When I was reading The Language of Food by Dan Jurafsky, I was gratified to see some discussion of the mild everyday synaesthesia that accompanies food-related language such as brand names or menu descriptions. Acute synaesthesia involves distinct, consistent perceptions of one sense combined with another; for example, perceiving musical tones to have colors or experiencing flavor when certain words are spoken or read. (I Am Curious Yellow is a thoughtful essay by a synaesthete who associates colors with letters and numbers; Nabokov experienced something similar.) The acute sensory phenomenon is not very common, but some research suggests that the general population experiences a certain amount of combined sensory perception in perfectly ordinary interactions with food and food-related words.
Jurafsky describes a phenomenon called the bouba/kiki effect (which was also explored recently by The Plate). In brief: research participants were shown two shapes—one with rounded blobby edges and one with pointy spikes—and asked which of the shapes should be called “bouba” and which should be “kiki.” Nearly every participant assigned “bouba” to the blob and “kiki” to the star. There is something about big, round vowels that suggest round shapes, and something about staccato sounds that imply sharp edges. Jurafsky, a linguist, explains that the nonsense words “bouba” and “kiki” differ in how and where the vowel sounds are produced in the mouth. “Kiki,” along with words like cheese, mint, and thin, is a word that emphasizes front vowels which are made by holding the tongue high up in the mouth. The vowels in “bouba,” along with words like large, mocha, and brownies, engage back vowels. As Jurafsky writes, “A number of studies over the last 100 years or so have shown that front vowels in many languages tend to be used in words that refer to small, thin, light things, and back vowels in words that refer to big, fat, heavy things.” For further research, Jurafsky catalogued the brand names for snack foods and unsurprisingly found more back vowels in the ice cream and front vowels in the crackers. Names like Jamocha Almond Fudge just feel thicker and creamier in the mouth; a name like Ritz evokes the salty, crispy texture we want from a cracker.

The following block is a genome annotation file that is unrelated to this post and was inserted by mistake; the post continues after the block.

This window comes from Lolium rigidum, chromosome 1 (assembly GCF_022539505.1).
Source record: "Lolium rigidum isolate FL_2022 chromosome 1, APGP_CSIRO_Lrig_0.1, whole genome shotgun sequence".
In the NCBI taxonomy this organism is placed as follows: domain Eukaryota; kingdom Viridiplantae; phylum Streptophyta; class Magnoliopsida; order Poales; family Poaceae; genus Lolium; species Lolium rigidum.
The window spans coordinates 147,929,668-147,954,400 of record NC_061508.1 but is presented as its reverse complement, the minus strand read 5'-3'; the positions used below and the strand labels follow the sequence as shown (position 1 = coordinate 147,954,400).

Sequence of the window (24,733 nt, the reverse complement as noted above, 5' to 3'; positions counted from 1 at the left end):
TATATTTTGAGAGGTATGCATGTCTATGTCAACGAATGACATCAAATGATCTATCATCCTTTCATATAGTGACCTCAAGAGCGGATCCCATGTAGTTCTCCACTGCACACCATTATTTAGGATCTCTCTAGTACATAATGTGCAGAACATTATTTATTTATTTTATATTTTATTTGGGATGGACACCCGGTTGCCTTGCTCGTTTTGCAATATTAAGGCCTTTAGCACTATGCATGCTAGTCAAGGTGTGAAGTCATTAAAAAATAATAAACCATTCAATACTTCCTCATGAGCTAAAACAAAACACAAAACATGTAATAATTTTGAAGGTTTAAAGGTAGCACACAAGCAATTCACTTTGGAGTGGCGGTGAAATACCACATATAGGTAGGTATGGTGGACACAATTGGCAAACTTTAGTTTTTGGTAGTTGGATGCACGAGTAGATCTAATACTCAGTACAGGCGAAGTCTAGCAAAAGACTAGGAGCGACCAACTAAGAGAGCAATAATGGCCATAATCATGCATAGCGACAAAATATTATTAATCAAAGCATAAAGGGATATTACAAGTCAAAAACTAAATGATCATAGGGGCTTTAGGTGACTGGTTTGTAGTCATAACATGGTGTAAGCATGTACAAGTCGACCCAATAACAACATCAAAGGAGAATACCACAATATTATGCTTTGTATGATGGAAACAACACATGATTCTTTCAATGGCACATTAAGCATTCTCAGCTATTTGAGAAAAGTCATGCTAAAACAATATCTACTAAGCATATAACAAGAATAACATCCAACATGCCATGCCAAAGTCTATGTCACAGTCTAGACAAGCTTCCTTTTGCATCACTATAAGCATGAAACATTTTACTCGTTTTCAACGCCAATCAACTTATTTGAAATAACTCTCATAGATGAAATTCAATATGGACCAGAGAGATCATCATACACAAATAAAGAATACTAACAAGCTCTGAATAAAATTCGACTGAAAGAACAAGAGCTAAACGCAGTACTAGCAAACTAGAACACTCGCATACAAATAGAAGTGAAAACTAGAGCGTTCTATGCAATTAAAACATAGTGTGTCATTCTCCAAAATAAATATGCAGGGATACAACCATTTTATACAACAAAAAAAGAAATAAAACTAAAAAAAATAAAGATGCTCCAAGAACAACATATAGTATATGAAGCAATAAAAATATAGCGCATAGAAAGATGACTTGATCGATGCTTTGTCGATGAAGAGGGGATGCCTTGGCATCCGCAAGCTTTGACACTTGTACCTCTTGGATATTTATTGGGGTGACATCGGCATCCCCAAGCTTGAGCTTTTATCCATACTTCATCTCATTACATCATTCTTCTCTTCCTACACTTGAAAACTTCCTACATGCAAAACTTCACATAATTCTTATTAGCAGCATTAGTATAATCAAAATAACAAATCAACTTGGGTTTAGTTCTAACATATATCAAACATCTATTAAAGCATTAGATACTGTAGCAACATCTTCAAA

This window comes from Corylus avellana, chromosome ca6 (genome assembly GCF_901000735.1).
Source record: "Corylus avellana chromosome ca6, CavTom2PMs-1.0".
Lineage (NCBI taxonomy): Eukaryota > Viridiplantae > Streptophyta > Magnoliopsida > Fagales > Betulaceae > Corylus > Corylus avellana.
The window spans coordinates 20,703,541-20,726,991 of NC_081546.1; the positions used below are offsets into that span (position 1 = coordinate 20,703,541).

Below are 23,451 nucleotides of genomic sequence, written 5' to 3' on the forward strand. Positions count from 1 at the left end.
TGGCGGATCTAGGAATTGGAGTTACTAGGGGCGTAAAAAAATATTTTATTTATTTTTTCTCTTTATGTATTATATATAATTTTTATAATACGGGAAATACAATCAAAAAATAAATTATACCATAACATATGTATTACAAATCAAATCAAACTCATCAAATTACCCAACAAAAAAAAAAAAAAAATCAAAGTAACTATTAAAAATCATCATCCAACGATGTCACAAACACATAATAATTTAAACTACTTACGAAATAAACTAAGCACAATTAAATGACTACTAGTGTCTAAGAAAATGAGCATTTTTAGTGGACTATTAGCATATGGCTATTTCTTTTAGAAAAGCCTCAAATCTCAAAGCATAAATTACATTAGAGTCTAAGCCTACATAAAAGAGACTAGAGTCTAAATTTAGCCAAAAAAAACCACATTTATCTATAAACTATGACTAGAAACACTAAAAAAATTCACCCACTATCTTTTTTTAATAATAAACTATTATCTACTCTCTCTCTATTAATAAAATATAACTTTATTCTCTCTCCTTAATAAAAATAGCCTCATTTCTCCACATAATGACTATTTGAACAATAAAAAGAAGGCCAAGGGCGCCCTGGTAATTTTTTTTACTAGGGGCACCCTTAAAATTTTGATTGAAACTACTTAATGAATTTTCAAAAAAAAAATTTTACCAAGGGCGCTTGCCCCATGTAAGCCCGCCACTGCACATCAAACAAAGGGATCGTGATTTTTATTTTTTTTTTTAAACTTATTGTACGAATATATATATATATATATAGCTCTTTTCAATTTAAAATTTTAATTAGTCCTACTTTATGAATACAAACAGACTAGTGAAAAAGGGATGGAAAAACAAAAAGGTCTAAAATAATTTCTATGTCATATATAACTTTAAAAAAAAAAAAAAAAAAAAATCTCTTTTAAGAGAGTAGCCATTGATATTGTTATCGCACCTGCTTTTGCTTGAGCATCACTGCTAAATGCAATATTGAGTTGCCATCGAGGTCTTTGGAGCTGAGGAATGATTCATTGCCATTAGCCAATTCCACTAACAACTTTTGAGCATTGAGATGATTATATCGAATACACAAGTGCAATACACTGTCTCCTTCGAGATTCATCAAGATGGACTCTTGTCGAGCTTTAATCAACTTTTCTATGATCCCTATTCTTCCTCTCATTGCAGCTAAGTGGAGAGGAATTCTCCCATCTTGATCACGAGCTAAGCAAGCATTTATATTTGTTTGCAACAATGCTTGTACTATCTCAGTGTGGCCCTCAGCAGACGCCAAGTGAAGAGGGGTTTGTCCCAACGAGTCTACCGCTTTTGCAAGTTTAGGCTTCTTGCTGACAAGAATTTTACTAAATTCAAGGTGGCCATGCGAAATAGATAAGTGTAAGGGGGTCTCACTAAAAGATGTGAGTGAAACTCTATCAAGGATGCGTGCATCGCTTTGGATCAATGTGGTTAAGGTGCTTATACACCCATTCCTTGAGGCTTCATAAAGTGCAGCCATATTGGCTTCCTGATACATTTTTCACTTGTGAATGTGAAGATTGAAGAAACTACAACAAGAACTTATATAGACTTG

“The perception of acoustic smoothness by one of our five senses, hearing, is somehow linked to the perception of smoothness by two other senses: vision (seeing a curvy figure instead of a jagged one) and taste (tasting a creamy instead of sharp taste). . . . Something about our senses of taste/smell, vision, and hearing are linked at least enough so that what is smooth in one is associated with being smooth in another, so that we feel the similarity between sharpness detected by smell (as in cheddar), sharpness in touch or vision (like acute angles), and sharpness detected by hearing (abrupt changes in sound). We can see this link between senses even in our daily vocabulary. The words sharp and pungent both originally meant something tactile and visual: something that feels pointy or subtends a small visual angle, but both words can be applied to tastes and smells as well.”
This hypothesis delights me as a literary scholar: I sometimes write about ekphrasis, which is most often used to describe text which attempts to evoke the vivid, dimensional perception of an artwork, but which could very well describe the impact of reading about plums in poetry or roasted chestnuts in a novel. If we can generalize about the way words shape human perceptions of taste and texture, then that little punch in the gut you may feel when William Carlos Williams apologizes for eating the plums that were in the icebox is more than a subjective reader response. As much as I enjoy reading about food scenes in literature from a historical and cultural perspective, I’ve always wanted to see more literary food studies that draw from aesthetic philosophy and phenomenology, and the apparently widespread synaesthetic experience of reading food-related language should be a compelling topic for those fields.
But there are many more practical examples of the ways the perception of taste, texture, vision, and hearing might merge in different combinations. A recent essay at The Nautilus sums up a few such findings from the last few years, such as the ways the color of a beverage or the shape and opacity of its container influence whether we find it sweet. Tate Britain is working on a multisensory exhibit that will explore crossmodal perception by combining the experience of viewing visual art with smell and aural stimuli. And, of course, brand marketers are always exploring new ways to captivate our senses, such as embedding a pleasant if unrelated smell in a product to create a positive association, or promoting a new shade of burgundy by linking it to wine.